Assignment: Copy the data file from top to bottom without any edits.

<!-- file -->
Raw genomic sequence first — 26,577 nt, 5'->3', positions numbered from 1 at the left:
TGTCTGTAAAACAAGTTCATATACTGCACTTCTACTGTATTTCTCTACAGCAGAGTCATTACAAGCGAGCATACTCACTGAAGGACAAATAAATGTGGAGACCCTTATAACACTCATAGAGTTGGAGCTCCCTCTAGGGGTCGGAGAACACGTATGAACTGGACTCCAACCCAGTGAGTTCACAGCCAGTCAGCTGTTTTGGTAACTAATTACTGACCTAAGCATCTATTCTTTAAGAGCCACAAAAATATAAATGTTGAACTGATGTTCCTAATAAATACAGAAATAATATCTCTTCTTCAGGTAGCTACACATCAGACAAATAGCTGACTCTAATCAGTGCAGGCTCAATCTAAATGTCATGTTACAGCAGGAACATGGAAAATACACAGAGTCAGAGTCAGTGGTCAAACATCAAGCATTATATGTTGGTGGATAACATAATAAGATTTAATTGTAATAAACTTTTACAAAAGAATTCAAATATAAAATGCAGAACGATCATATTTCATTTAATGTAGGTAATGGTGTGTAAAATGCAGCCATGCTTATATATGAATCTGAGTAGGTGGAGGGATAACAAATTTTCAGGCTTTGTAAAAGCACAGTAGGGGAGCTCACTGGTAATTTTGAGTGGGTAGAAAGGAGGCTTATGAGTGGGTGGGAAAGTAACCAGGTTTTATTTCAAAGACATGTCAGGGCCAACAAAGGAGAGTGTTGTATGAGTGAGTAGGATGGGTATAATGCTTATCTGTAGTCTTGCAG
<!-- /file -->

Raw genomic sequence first — 26,577 nt, 5'->3', positions numbered from 1 at the left:
TGTCTGTAAAACAAGTTCATATACTGCACTTCTACTGTATTTCTCTACAGCAGAGTCATTACAAGCGAGCATACTCACTGAAGGACAAATAAATGTGGAGACCCTTATAACACTCATAGAGTTGGAGCTCCCTCTAGGGGTCGGAGAACACGTATGAACTGGACTCCAACCCAGTGAGTTCACAGCCAGTCAGCTGTTTTGGTAACTAATTACTGACCTAAGCATCTATTCTTTAAGAGCCACAAAAATATAAATGTTGAACTGATGTTCCTAATAAATACAGAAATAATATCTCTTCTTCAGGTAGCTACACATCAGACAAATAGCTGACTCTAATCAGTGCAGGCTCAATCTAAATGTCATGTTACAGCAGGAACATGGAAAATACACAGAGTCAGAGTCAGTGGTCAAACATCAAGCATTATATGTTGGTGGATAACATAATAAGATTTAATTGTAATAAACTTTTACAAAAGAATTCAAATATAAAATGCAGAACGATCATATTTCATTTAATGTAGGTAATGGTGTGTAAAATGCAGCCATGCTTATATATGAATCTGAGTAGGTGGAGGGATAACAAATTTTCAGGCTTTGTAAAAGCACAGTAGGGGAGCTCACTGGTAATTTTGAGTGGGTAGAAAGGAGGCTTATGAGTGGGTGGGAAAGTAACCAGGTTTTATTTCAAAGACATGTCAGGGCCAACAAAGGAGAGTGTTGTATGAGTGAGTAGGATGGGTATAATGCTTATCTGTAGTCTTGCAG